It may not be consistent year-in-year-out, but if you’re not investing for the long haul, then what do a few market corrections matter in the big scheme of things?
An exception to every rule
Of course as with anything, there’s always an exception and in this case, it’s the potential to end up with the wrong type of asset – that’s not investment grade and therefore not underpinned by a strong supply/demand fundamental.
This usually happens when insufficient research is undertaken as a part of the asset selection process and instead speculative ventures are entered into by large amounts of investors who buy into the latest fad.
In this case, most experts think the inner city new apartment market could be a sticking point when it comes to value growth across our cities over the next five or so years.
Purchasers currently buying into off-the-plan developments in hot spots like Melbourne face a possible double-blow as they pay at the peak of the market today, with the likelihood of settling the property after the market softens.
BIS Shrapnel senior analyst Angie Zigomanis said, “The risk with units is that you have investors buying today in this market, but they will come online in a few years once the building is completed and they may be having to discount rents to find tenants.”
The BIS Shrapnel Residential Property Prospects 2015-2018 report points to overseas migration having tumbled from 237,500 in the financial year of 2012-2013 to just 184,000 across 2014, at a time when new dwelling construction is expected to hit a record level of 210,000 new commencements.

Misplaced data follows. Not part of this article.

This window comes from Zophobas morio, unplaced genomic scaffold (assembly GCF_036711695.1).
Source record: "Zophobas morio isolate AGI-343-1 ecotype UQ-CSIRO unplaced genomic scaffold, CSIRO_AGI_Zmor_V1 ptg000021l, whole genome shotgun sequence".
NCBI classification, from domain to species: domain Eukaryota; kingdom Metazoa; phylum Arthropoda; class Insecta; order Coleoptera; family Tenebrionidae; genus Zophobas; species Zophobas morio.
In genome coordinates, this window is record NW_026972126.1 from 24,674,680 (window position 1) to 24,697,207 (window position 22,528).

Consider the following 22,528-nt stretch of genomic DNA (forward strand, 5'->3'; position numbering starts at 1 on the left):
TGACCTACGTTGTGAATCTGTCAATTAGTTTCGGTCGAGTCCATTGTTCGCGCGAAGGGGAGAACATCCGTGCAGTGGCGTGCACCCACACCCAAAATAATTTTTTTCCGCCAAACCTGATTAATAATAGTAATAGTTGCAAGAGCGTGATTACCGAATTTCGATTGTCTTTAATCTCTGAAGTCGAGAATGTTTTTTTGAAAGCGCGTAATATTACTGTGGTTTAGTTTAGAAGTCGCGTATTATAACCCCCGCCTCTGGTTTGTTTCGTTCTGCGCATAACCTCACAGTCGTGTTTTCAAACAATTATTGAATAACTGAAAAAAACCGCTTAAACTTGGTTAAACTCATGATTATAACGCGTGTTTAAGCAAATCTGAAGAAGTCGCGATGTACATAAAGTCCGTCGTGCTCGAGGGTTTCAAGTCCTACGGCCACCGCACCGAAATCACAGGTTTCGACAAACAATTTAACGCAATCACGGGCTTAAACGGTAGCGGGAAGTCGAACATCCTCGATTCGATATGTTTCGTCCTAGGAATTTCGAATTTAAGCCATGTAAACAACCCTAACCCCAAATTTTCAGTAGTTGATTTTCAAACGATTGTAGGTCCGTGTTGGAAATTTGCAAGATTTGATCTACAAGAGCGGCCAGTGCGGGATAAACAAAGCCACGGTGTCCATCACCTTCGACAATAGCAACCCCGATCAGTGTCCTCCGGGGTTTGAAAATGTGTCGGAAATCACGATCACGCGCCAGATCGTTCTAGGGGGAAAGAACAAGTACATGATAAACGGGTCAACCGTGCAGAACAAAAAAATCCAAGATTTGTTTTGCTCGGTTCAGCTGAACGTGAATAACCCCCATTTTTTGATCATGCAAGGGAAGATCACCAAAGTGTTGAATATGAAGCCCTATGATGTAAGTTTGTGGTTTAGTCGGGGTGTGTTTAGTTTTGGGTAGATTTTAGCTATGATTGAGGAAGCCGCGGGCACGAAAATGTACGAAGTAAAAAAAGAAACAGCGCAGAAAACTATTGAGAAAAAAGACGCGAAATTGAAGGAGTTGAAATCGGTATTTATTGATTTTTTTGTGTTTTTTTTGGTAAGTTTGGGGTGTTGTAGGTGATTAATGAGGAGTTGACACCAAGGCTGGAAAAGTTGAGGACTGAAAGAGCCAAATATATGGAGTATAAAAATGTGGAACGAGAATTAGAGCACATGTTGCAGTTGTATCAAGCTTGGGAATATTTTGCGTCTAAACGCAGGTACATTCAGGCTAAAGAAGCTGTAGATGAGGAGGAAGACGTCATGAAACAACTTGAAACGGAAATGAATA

Plus another 200,000 developments are expected to start in the 2015-2016 financial year.
“In general there’s an under supply at the moment and that’s something that has to be eaten away at first,” Zigomanis said.
“But the 210,000 are just being started and so two or three years away, and that’s where we see a reduction in prices coming through.”
When we buy into the hype around housing markets and bursting bubbles, we risk falling victim to investor inertia, paralysed by the fear of it all going pear shaped.
As you can see though, quality housing in investment grade locations should give you very few reasons to fret about whether you’ll achieve the necessary combination of cashflow and capital required to build a property portfolio.
You just have to make sure you are selecting the best possible assets, in areas with a demonstrated track record of consistently strong owner-occupier and tenant demand.
At the end of the day, housing affordability is relative.
Property, like any other commodity, is worth whatever the market is prepared to pay for it at any given time, which makes the ‘expense’ of real estate more about perception and perspective – if you can afford something, you won’t see it as unattainable. Likewise if you cannot afford it, you might.
Don’t be scared out of the property game by ‘market banter’, because in ten years housing will be more expensive – as history clearly demonstrates.
If you would like to know more about the current investment opportunities across the Melbourne housing market, why not join us at our upcoming seminar on August 20?
The Trilogy team and local market experts will be there to answer your questions and help you navigate your way successfully through a changing property and lending landscape.